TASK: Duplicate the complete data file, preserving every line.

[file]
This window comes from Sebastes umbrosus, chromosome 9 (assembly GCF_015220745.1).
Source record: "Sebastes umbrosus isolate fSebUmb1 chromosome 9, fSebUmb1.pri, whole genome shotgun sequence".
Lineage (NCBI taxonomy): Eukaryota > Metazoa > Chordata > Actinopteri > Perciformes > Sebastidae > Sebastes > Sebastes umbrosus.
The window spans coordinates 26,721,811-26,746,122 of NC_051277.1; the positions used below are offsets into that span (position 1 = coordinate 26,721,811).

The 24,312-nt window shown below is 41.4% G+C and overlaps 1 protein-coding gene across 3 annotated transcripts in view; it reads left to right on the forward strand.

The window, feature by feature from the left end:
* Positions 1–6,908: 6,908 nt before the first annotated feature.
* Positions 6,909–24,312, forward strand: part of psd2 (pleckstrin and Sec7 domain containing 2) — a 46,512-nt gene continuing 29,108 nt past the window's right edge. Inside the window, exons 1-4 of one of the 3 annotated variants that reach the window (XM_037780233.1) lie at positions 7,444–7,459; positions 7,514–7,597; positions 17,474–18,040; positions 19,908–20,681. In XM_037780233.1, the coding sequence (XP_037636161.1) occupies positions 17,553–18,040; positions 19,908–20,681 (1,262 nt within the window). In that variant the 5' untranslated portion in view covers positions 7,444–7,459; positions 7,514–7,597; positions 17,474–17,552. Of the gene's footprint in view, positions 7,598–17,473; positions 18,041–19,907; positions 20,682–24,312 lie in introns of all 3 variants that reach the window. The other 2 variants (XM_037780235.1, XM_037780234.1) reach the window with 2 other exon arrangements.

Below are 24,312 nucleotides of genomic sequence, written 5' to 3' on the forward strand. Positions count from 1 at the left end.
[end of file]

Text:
This window comes from Sebastes umbrosus, chromosome 9 (assembly GCF_015220745.1).
Source record: "Sebastes umbrosus isolate fSebUmb1 chromosome 9, fSebUmb1.pri, whole genome shotgun sequence".
Lineage (NCBI taxonomy): Eukaryota > Metazoa > Chordata > Actinopteri > Perciformes > Sebastidae > Sebastes > Sebastes umbrosus.
The window spans coordinates 26,721,811-26,746,122 of NC_051277.1; the positions used below are offsets into that span (position 1 = coordinate 26,721,811).

The 24,312-nt window shown below is 41.4% G+C and overlaps 1 protein-coding gene across 3 annotated transcripts in view; it reads left to right on the forward strand.

The window, feature by feature from the left end:
* Positions 1–6,908: 6,908 nt before the first annotated feature.
* Positions 6,909–24,312, forward strand: part of psd2 (pleckstrin and Sec7 domain containing 2) — a 46,512-nt gene continuing 29,108 nt past the window's right edge. Inside the window, exons 1-4 of one of the 3 annotated variants that reach the window (XM_037780233.1) lie at positions 7,444–7,459; positions 7,514–7,597; positions 17,474–18,040; positions 19,908–20,681. In XM_037780233.1, the coding sequence (XP_037636161.1) occupies positions 17,553–18,040; positions 19,908–20,681 (1,262 nt within the window). In that variant the 5' untranslated portion in view covers positions 7,444–7,459; positions 7,514–7,597; positions 17,474–17,552. Of the gene's footprint in view, positions 7,598–17,473; positions 18,041–19,907; positions 20,682–24,312 lie in introns of all 3 variants that reach the window. The other 2 variants (XM_037780235.1, XM_037780234.1) reach the window with 2 other exon arrangements.

Below are 24,312 nucleotides of genomic sequence, written 5' to 3' on the forward strand. Positions count from 1 at the left end.